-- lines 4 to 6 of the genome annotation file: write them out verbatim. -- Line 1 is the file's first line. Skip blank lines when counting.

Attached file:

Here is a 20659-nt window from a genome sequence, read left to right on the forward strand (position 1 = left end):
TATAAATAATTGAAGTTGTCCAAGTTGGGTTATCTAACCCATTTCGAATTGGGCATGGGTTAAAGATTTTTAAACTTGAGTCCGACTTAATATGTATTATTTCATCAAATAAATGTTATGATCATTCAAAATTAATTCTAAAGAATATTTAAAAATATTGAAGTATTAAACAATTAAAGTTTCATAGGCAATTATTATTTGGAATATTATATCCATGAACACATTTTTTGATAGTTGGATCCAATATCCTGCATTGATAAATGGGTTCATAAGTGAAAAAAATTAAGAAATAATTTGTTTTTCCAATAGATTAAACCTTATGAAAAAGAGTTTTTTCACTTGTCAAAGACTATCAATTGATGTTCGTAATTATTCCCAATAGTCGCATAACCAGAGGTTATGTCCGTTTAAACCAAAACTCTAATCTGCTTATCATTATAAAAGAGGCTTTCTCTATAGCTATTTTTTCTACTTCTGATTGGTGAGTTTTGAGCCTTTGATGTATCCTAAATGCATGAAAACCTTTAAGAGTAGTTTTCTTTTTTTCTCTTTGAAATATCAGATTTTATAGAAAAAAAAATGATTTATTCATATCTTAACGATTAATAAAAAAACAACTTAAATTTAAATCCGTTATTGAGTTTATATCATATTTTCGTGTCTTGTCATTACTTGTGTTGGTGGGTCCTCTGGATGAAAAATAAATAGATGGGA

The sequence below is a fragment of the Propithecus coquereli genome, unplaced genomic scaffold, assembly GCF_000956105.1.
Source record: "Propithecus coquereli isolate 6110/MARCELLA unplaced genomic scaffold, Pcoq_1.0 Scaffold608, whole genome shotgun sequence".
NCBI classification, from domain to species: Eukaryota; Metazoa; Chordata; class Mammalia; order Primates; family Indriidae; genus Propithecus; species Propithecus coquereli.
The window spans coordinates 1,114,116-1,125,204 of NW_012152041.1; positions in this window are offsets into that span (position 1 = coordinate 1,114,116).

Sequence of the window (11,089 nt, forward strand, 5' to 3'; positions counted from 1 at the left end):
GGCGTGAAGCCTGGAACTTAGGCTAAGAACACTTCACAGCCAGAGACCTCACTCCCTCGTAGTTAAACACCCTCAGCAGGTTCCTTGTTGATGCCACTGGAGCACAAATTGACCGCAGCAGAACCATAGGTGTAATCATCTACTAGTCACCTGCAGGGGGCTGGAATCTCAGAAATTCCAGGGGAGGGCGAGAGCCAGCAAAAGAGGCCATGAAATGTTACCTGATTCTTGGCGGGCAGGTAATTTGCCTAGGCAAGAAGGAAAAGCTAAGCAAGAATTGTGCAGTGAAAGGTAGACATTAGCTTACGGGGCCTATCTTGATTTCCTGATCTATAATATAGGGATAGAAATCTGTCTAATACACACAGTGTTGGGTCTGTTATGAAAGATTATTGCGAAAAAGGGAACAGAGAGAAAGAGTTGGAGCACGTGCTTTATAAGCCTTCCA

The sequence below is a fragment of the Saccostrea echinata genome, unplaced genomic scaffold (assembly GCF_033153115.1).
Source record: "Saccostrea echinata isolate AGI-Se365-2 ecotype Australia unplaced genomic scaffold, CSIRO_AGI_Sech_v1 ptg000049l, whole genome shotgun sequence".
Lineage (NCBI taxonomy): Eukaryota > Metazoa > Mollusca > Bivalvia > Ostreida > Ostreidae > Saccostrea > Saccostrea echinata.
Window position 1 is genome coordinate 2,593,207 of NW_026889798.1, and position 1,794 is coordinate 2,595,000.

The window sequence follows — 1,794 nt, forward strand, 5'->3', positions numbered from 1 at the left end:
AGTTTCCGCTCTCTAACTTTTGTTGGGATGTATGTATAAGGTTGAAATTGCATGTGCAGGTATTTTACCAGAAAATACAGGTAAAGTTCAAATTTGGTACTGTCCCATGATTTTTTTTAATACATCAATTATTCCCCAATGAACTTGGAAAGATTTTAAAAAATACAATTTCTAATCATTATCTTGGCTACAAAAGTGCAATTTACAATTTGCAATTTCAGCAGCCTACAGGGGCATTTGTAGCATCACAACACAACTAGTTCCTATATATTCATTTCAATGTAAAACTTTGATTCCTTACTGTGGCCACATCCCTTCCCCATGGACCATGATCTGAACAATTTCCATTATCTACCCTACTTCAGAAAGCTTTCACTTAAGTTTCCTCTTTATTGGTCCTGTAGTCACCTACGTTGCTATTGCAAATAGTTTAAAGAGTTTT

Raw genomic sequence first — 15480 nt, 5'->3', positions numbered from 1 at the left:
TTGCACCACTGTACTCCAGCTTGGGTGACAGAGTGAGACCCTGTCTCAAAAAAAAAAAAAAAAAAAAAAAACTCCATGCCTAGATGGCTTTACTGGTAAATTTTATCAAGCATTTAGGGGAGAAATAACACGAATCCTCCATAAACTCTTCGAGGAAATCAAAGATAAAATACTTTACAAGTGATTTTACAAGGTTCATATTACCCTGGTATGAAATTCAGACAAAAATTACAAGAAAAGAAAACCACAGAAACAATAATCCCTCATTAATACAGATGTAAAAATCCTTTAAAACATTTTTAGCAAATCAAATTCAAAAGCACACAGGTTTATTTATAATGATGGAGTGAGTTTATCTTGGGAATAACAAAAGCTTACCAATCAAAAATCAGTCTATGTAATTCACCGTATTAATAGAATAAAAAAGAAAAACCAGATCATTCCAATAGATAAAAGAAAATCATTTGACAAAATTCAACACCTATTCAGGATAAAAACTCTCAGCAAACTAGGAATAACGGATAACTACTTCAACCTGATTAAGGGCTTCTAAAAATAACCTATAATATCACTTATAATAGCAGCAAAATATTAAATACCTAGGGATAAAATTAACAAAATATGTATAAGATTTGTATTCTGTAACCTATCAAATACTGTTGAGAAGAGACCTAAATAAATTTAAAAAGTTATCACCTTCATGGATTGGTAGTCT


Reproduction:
Source record: "Propithecus coquereli isolate 6110/MARCELLA unplaced genomic scaffold, Pcoq_1.0 Scaffold608, whole genome shotgun sequence".
NCBI classification, from domain to species: Eukaryota; Metazoa; Chordata; class Mammalia; order Primates; family Indriidae; genus Propithecus; species Propithecus coquereli.
The window spans coordinates 1,114,116-1,125,204 of NW_012152041.1; positions in this window are offsets into that span (position 1 = coordinate 1,114,116).